By Samrat Phadnis
KOLHAPUR: The forest department has banned movement of captive elephants within any municipal corporation in the state. In October 2013, the department had banned movement of captive elephants within the limits of Mumbai, Navi Mumbai and Thane.
At many places in the state, captive elephants are widely used for religious programmes and celebrations. Mahout often takes elephants for a ride within the city areas leading to traffic congestion.
Sarjan Bhagat, principal chief conservator of forests (wildlife), who issued the order, has also asked local officials to regularly monitor housing and maintenance of captive elephants in their respective jurisdiction.
"Although the forest officers are not empowered to take action under the animal welfare regulations, any case of cruelty to elephants should be immediately brought to the notice of the police station concerned and statutory bodies of government of India such as animal welfare board. Legal action under Wildlife (Protection) Act, 1972, by the competent authorities should be initiated if the police station concerned reports a prima facie case of cruelty to captive elephant," Bhagat said in his order.
The wildlife department has asked local officers to take necessary action and provide appropriate advice or guidance to the people who are reporting mistreatment of captive elephants.
Bhagat has also asked the chief conservator of forests (territory) to review the condition of elephant movement in the urban areas, other than the municipal corporations, under their jurisdiction. "The chief conservator and other officers are advised to discourage movement of captive animals on foot in crowded places of urban areas unless there is a compelling reason to do so," Bhagat said.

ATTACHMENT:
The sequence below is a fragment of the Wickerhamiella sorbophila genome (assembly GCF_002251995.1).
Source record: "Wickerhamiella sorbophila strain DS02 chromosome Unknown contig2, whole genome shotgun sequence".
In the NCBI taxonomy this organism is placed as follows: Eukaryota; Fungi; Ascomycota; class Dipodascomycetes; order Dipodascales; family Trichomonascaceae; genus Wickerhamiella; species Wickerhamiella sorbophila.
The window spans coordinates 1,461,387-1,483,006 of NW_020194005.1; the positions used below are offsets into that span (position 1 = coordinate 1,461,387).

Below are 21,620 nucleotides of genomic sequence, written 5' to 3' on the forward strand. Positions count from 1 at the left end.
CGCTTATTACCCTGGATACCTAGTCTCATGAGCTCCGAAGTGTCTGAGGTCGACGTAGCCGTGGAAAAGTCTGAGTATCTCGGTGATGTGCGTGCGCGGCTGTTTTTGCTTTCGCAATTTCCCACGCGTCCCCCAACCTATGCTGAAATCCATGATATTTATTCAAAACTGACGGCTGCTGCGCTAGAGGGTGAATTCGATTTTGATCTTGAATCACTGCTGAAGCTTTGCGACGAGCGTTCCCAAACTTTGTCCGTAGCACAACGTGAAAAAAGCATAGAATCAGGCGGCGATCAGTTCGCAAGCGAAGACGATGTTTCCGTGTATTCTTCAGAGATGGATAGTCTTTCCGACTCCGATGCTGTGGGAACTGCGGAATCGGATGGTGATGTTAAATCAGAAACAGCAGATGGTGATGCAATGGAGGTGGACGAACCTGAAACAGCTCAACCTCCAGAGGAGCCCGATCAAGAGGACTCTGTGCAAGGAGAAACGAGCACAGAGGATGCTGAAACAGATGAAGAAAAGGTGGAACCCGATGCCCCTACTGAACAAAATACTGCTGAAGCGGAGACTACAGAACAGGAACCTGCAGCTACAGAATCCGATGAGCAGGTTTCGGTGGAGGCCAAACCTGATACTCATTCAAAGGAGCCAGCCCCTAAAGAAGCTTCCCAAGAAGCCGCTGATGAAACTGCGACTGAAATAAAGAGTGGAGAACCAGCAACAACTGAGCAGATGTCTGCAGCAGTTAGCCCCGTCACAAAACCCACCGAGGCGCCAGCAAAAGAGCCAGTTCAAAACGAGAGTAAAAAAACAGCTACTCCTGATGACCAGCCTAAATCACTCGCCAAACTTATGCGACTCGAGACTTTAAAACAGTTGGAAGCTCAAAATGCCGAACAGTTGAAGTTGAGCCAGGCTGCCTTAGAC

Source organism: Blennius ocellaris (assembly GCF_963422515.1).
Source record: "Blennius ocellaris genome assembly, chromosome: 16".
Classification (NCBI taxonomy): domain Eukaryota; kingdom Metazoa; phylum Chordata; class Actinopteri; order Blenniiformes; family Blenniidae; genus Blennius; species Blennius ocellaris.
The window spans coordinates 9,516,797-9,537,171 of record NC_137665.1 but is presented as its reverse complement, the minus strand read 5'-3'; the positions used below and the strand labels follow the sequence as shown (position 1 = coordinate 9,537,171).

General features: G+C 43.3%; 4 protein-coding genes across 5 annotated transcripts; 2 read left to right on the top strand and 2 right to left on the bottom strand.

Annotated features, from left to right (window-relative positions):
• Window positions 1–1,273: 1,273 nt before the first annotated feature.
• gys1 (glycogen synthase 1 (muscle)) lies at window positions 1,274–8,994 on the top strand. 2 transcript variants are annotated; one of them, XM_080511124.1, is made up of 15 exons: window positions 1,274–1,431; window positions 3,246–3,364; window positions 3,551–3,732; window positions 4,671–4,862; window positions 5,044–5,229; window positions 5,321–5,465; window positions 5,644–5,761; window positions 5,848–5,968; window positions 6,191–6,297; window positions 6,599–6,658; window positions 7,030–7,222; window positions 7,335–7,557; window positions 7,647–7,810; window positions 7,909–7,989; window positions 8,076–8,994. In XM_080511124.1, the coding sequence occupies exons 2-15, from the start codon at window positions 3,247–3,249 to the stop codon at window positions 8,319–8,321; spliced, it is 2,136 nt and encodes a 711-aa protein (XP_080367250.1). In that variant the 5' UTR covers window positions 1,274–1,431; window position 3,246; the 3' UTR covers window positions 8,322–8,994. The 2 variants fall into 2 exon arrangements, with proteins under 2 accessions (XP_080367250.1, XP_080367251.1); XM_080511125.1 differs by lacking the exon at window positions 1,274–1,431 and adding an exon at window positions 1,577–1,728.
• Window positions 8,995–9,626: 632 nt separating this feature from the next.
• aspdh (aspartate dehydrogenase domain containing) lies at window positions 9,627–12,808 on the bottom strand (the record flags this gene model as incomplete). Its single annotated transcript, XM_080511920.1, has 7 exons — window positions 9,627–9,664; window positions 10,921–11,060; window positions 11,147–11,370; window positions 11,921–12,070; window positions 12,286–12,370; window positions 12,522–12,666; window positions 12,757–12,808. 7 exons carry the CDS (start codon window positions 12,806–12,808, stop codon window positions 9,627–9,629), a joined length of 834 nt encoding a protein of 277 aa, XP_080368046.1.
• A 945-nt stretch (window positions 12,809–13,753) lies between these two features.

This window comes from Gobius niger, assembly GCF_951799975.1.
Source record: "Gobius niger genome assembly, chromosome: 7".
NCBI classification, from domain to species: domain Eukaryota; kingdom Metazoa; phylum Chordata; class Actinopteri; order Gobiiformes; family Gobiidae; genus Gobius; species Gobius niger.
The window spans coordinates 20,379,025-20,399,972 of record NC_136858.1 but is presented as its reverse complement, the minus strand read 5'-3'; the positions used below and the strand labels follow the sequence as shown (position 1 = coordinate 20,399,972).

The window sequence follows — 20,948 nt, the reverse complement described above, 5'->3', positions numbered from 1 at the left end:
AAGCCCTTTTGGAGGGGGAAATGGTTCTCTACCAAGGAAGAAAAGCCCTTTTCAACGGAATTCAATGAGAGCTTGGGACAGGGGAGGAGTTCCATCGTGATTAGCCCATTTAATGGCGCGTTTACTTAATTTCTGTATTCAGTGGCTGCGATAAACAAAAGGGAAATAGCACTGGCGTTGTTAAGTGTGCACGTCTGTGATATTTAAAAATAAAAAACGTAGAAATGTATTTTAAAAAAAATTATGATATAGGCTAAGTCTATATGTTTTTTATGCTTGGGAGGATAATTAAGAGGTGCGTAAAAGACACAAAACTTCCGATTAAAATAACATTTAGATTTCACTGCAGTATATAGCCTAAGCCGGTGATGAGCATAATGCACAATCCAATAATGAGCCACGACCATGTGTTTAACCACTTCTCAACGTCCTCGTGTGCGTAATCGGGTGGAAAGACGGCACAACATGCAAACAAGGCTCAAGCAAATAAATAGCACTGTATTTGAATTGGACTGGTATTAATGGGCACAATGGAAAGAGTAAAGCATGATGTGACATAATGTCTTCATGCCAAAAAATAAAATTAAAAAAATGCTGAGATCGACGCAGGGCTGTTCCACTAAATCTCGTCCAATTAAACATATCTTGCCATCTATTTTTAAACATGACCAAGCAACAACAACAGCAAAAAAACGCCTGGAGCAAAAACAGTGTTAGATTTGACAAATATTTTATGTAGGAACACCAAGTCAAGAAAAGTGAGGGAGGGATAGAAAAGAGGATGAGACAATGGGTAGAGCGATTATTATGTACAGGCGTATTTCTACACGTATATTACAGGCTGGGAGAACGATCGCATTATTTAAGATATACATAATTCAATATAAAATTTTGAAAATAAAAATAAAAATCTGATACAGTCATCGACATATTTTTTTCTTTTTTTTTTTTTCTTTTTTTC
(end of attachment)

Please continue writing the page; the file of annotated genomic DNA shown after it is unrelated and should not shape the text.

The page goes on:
To ensure that the new instructions are followed, the department is arranging awareness programmes for assistant conservators of forests, range forest officers and other field officers. The department has also asked local officers to arrange such training programmes wherever necessary.
There are two religious institutions in Kolhapur which own captive elephants. These elephants are hired by individuals and organizations for their processions or celebrations.
Meanwhile, wildlife lovers expect the department to implement the ban to its fullest and draw attention to the earlier orders, especially ban on capturing and displaying cobras during annual festival at Battis Shirala in Sangli district.
"The order on Battis Shirala largely remained on paper. The forest department made very little efforts to implement it. Now, we are curious to see how the department implements banning movement of captive elephants in the urban areas," said Rohan Bhate, wildlife lover and honorary wildlife warden.
"Tar roads often end up wounding elephants' legs. The mahout collects donations in terms of money and food when he takes the animal for a ride on city roads. However, citizens hardly notice the wounds due to chaining and walking on tar roads," he added.
Elephant is a wild animal and has been included in the list of endangered mammals. According to section 42 of the Wildlife (Protection) Act, 1972, it requires certificate from chief wildlife warden to house an elephant. The certificate gets issued only after scrutiny of facilities for housing, maintenance and upkeep of the the animal at the owner's locality. The chief wildlife warden can issue a certificate of ownership to a person who is in lawful possession of any wild animal or any animal article, trophy and uncured trophy and for purposes of identification.